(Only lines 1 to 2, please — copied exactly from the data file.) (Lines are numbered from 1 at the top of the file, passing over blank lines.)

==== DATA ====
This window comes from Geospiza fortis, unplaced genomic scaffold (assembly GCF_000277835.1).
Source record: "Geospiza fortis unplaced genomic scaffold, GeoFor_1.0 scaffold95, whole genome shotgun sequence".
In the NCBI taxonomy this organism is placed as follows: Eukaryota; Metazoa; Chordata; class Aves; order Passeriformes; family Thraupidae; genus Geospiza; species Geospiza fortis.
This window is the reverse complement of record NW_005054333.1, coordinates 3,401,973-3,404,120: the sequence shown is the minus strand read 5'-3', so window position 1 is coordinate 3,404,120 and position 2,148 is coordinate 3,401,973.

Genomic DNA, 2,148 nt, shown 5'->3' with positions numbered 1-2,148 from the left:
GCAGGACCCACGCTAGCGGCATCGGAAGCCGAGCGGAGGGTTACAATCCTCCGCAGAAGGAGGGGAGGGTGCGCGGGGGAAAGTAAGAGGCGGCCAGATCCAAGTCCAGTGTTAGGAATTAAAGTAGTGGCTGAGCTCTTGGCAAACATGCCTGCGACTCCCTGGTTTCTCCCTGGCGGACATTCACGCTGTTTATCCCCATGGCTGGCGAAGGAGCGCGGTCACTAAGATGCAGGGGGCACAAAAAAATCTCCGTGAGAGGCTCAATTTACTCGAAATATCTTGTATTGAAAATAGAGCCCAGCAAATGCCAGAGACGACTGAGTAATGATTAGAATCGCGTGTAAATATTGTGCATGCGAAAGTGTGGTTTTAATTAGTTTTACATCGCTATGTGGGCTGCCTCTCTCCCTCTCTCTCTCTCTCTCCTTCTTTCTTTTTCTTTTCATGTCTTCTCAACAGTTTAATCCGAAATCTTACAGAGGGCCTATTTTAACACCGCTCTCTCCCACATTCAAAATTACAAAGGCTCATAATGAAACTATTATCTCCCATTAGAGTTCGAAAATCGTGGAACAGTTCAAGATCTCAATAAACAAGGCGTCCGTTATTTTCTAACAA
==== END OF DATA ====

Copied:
This window comes from Geospiza fortis, unplaced genomic scaffold (assembly GCF_000277835.1).
Source record: "Geospiza fortis unplaced genomic scaffold, GeoFor_1.0 scaffold95, whole genome shotgun sequence".